For what reason was this giant man placed here in this bathing chamber? Wasn’t he a mercenary? When Ernst looked into his bathing robe, he saw countless scars crossing the man’s body. Maybe he had suffered from a serious injury which made him unable to fight. Even so, such a huge and brawny man like him really wasn’t fitting for the bathing chamber. For this manservant to have chosen to serve the Crown Prince who looked like a child – wasn’t his real purpose to mock him?
Ernst instantly fell into depression. All his life as the Crown Prince, he’d always had people waiting upon him. He never thought anything about being nude in front of other people. Even after his illness, this hadn’t changed.
But now, the feeling of it was unbearable. He didn’t want to be seen by this Dunbertian. He, who had the kind of body Ernst would never be able to have. Even if Ernst had been a perfectly healthy man, such a robust body was still impossible to obtain as a Kleber.
After washing everything, the manservant poured warm water over Ernst’s delicate shoulders, rinsing away the bubbles. Ernst gazed down at the curly hair of the manservant’s lowered head. Swelling back muscles. A thick neck. He wondered how valiant this giant man’s cock would be. It wouldn’t be anything like his own, so thin and small. It would be something that matched his huge body, thick in size. The urge to strip the man’s thin bathrobe and peel off his white undergarments rose up within Ernst. Right now, this manservant still thought that Ernst was the crown prince. All that would happen was that he would push away Ernst’s thin body, and he would only need one of his fingers to do it.
With such harsh thoughts in his mind, Ernst smiled bitterly and headed for the bathtub. The manservant quietly followed him from behind. If by chance Ernst were to slip, the manservant was to protect him.
Ernst soaked himself in the bathtub full of hot water. Though this bathtub was enormous, it was normal for it to be used only by the crown prince. But everything that Ernst had thought was normal and natural was soon to no longer be the case.
In only three more days, he would have to leave the Royal Palace.
In the Kingdom of Rintz, only the King and the Crown Prince were considered royalty. For the other relations of the King, whether they were the King’s children or his consorts, they were called nobles. Among the nobles, having a blood relation to the King made no difference.
Only the King and Crown Prince could live in the royal palace. The consort lived in a villa an hour away by carriage, and only if the King called upon her did she travel to the palace to serve the King for a night or two.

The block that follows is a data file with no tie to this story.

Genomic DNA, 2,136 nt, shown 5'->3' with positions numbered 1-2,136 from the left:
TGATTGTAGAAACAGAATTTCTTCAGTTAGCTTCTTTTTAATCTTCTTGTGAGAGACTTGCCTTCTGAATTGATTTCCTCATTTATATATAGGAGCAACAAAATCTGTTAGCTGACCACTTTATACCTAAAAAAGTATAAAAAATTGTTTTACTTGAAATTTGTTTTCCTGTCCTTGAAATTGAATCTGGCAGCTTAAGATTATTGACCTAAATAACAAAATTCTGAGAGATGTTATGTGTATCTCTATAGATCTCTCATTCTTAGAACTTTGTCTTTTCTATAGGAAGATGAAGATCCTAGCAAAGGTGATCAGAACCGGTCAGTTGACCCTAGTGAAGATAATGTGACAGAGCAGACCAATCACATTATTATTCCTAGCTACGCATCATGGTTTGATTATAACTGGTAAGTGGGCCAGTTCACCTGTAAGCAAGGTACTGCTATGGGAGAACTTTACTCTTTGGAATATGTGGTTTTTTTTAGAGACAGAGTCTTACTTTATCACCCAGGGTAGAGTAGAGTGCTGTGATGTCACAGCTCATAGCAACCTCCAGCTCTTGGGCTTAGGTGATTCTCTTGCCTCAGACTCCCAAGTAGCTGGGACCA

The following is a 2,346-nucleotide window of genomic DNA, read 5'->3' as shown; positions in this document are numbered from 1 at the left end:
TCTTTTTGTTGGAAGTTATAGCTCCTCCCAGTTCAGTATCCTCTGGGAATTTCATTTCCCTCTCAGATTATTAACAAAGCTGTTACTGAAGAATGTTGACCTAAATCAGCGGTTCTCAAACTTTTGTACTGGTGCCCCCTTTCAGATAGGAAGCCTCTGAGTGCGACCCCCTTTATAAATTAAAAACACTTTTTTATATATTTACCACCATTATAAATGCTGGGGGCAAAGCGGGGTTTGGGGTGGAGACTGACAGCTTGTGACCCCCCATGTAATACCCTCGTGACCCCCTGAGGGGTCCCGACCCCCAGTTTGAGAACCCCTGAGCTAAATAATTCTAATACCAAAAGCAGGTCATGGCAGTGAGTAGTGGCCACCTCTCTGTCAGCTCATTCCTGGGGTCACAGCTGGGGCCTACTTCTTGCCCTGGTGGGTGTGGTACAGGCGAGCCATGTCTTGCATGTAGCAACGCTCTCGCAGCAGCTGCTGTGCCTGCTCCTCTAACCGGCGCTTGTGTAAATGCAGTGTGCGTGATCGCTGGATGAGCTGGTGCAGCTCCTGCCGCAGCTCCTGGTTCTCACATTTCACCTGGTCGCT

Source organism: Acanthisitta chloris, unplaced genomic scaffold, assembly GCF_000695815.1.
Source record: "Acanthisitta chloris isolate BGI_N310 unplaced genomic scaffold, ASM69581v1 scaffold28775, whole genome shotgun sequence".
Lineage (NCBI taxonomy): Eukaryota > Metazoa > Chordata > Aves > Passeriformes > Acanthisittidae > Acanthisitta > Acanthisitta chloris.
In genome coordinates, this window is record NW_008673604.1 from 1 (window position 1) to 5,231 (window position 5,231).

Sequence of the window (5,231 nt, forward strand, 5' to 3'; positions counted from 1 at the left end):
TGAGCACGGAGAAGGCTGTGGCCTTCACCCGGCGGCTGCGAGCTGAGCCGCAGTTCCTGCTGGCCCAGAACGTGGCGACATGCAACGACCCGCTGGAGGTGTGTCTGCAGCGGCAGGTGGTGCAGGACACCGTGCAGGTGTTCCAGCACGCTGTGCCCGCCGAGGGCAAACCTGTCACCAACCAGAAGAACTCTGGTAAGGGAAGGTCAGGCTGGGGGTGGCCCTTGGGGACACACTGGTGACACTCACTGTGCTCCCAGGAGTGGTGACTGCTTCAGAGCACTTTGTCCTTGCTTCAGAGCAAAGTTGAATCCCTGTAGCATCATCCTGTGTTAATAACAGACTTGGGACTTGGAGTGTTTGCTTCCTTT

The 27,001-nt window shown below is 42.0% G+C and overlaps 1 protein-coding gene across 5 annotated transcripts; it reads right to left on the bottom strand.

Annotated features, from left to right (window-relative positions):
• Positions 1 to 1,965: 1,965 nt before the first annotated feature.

This morning, the head butler had given Ernst the news. He had lost his rank as Crown Prince, so starting tomorrow he would have three days before he must leave the palace and travel to live in one of the villas.
Whether ‘three days’ was too long or too short, Ernst didn’t know. In the first place, Ernst didn’t know of any crown prince who had been discarded in this way. Kleber’s disease wasn’t particularly rare among the Kleber people. It occurred in 1 out of every 100 people. However, it had never before occurred in one of the royal family. In the past, there had been a consort who looked as if she had been afflicted with Kleber’s disease, but there were no records of any children resulting from her. The disease was less prominent among the nobles, and so people snidely whispered that this was a disease of the common folk.
It was for that reason, Ernst thought. That was why it took such a long time to diagnose him with Kleber’s disease. No one wanted to think that it would afflict a member of the royal family.
Considering it all, he couldn’t help but think that the time of three days was truly too short. As soon as possible, Ernst would be expelled from the royal palace, and the fact that he had once been the Crown Prince would be buried in darkness.
Over these three days, he was told to tell the maids of anything he needed. But what Ernst was accustomed to was that which belonged to the Crown Prince; they didn’t belong to ‘Ernst’. Asking the maids who had been with him for the sixty years since his birth to accompany him now would be too much, and Ernst would be refused. Whether it was things or people, none of it was Ernst’s.
Suddenly, he thought of the man behind him. Wasn’t this giant man a new servant who had come here to wash the crown prince? Just like he did with Ernst, was he going to wash the next crown prince with those large hands and brutish fingers? The next crown prince was also a boy. So the question was, whether he was going to considerately wash the tiny manhood of a ten-year-old or a seven-year-old child.